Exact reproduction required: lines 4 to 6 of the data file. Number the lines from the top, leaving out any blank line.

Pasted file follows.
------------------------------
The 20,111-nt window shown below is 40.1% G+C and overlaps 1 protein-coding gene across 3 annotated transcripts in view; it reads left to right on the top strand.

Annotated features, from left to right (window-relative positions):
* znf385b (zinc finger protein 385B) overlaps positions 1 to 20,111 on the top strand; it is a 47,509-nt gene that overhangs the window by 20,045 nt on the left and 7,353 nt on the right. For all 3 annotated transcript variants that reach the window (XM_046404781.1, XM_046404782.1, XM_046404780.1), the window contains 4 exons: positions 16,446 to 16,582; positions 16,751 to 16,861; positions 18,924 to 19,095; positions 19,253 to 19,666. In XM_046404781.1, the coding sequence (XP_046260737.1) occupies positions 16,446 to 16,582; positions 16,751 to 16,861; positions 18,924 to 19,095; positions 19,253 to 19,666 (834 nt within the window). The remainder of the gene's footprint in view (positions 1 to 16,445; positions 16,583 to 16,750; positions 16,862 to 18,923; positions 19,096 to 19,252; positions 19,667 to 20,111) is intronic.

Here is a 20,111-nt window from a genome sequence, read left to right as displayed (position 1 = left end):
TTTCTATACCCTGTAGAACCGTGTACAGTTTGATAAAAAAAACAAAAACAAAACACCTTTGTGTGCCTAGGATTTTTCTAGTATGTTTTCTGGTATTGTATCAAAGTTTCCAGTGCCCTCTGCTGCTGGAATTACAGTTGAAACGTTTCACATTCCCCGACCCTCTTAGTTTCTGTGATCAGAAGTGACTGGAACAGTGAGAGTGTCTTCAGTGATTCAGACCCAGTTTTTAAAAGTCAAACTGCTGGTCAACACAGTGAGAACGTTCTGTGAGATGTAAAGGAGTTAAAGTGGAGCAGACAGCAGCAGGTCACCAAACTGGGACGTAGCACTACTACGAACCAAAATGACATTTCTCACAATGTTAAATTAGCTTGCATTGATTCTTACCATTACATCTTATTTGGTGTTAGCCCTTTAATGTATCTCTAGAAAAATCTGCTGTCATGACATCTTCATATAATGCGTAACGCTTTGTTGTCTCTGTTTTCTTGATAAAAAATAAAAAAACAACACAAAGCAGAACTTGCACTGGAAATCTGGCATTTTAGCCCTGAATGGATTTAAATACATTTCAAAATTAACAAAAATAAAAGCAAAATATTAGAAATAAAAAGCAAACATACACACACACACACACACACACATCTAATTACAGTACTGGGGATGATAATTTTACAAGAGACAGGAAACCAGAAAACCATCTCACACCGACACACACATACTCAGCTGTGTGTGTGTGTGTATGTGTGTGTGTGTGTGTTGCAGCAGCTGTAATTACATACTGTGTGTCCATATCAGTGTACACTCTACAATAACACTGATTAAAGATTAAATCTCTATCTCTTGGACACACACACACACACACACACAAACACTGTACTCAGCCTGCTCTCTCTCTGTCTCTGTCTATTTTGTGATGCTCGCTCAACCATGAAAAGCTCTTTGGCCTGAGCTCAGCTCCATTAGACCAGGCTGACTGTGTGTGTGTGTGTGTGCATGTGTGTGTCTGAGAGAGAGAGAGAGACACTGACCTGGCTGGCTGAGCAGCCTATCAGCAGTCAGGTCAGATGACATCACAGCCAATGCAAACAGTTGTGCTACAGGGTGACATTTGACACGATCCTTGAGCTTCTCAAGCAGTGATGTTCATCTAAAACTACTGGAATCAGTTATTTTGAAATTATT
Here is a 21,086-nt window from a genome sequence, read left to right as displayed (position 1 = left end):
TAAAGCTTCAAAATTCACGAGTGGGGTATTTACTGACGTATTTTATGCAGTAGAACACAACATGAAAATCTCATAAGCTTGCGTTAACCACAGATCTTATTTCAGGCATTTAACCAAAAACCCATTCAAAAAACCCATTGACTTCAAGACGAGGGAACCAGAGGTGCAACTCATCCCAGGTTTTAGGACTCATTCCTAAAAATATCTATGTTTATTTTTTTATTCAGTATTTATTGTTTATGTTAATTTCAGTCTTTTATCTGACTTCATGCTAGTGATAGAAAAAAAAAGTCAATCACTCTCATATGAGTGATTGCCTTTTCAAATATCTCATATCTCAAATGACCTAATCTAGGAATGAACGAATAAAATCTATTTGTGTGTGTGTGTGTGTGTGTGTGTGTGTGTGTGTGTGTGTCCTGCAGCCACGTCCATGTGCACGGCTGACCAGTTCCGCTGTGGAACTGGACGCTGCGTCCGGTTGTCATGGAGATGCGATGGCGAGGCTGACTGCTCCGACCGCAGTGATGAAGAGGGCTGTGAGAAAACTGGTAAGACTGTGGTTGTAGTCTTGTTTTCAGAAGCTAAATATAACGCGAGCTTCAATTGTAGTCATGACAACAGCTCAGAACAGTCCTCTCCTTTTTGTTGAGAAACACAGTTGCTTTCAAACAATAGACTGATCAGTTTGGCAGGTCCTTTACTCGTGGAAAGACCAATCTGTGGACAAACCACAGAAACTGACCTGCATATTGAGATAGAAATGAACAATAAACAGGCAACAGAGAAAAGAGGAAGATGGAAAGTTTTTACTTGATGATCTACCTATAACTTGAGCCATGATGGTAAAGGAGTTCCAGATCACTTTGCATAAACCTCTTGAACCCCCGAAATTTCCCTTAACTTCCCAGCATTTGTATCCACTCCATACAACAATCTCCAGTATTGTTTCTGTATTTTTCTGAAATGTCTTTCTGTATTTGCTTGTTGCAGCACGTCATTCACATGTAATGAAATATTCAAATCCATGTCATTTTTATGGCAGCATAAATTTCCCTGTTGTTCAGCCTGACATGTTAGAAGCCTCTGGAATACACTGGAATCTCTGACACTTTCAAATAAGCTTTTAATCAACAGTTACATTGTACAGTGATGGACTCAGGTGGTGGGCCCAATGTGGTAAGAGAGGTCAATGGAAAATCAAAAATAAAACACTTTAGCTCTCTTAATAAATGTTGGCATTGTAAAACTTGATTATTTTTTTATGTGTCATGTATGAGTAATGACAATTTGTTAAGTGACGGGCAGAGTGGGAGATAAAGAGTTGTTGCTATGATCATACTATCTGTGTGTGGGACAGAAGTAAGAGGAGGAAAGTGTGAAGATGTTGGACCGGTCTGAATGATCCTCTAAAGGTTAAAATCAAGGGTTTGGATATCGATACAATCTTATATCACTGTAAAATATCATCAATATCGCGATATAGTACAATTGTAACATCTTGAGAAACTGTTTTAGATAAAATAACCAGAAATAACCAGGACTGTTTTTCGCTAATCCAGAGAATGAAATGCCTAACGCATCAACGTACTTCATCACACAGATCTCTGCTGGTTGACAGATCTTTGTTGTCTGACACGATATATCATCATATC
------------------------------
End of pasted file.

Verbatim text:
Here is a 20,111-nt window from a genome sequence, read left to right as displayed (position 1 = left end):
TTTCTATACCCTGTAGAACCGTGTACAGTTTGATAAAAAAAACAAAAACAAAACACCTTTGTGTGCCTAGGATTTTTCTAGTATGTTTTCTGGTATTGTATCAAAGTTTCCAGTGCCCTCTGCTGCTGGAATTACAGTTGAAACGTTTCACATTCCCCGACCCTCTTAGTTTCTGTGATCAGAAGTGACTGGAACAGTGAGAGTGTCTTCAGTGATTCAGACCCAGTTTTTAAAAGTCAAACTGCTGGTCAACACAGTGAGAACGTTCTGTGAGATGTAAAGGAGTTAAAGTGGAGCAGACAGCAGCAGGTCACCAAACTGGGACGTAGCACTACTACGAACCAAAATGACATTTCTCACAATGTTAAATTAGCTTGCATTGATTCTTACCATTACATCTTATTTGGTGTTAGCCCTTTAATGTATCTCTAGAAAAATCTGCTGTCATGACATCTTCATATAATGCGTAACGCTTTGTTGTCTCTGTTTTCTTGATAAAAAATAAAAAAACAACACAAAGCAGAACTTGCACTGGAAATCTGGCATTTTAGCCCTGAATGGATTTAAATACATTTCAAAATTAACAAAAATAAAAGCAAAATATTAGAAATAAAAAGCAAACATACACACACACACACACACACACATCTAATTACAGTACTGGGGATGATAATTTTACAAGAGACAGGAAACCAGAAAACCATCTCACACCGACACACACATACTCAGCTGTGTGTGTGTGTGTATGTGTGTGTGTGTGTGTTGCAGCAGCTGTAATTACATACTGTGTGTCCATATCAGTGTACACTCTACAATAACACTGATTAAAGATTAAATCTCTATCTCTTGGACACACACACACACACACACACAAACACTGTACTCAGCCTGCTCTCTCTCTGTCTCTGTCTATTTTGTGATGCTCGCTCAACCATGAAAAGCTCTTTGGCCTGAGCTCAGCTCCATTAGACCAGGCTGACTGTGTGTGTGTGTGTGTGCATGTGTGTGTCTGAGAGAGAGAGAGAGACACTGACCTGGCTGGCTGAGCAGCCTATCAGCAGTCAGGTCAGATGACATCACAGCCAATGCAAACAGTTGTGCTACAGGGTGACATTTGACACGATCCTTGAGCTTCTCAAGCAGTGATGTTCATCTAAAACTACTGGAATCAGTTATTTTGAAATTATT
Here is a 21,086-nt window from a genome sequence, read left to right as displayed (position 1 = left end):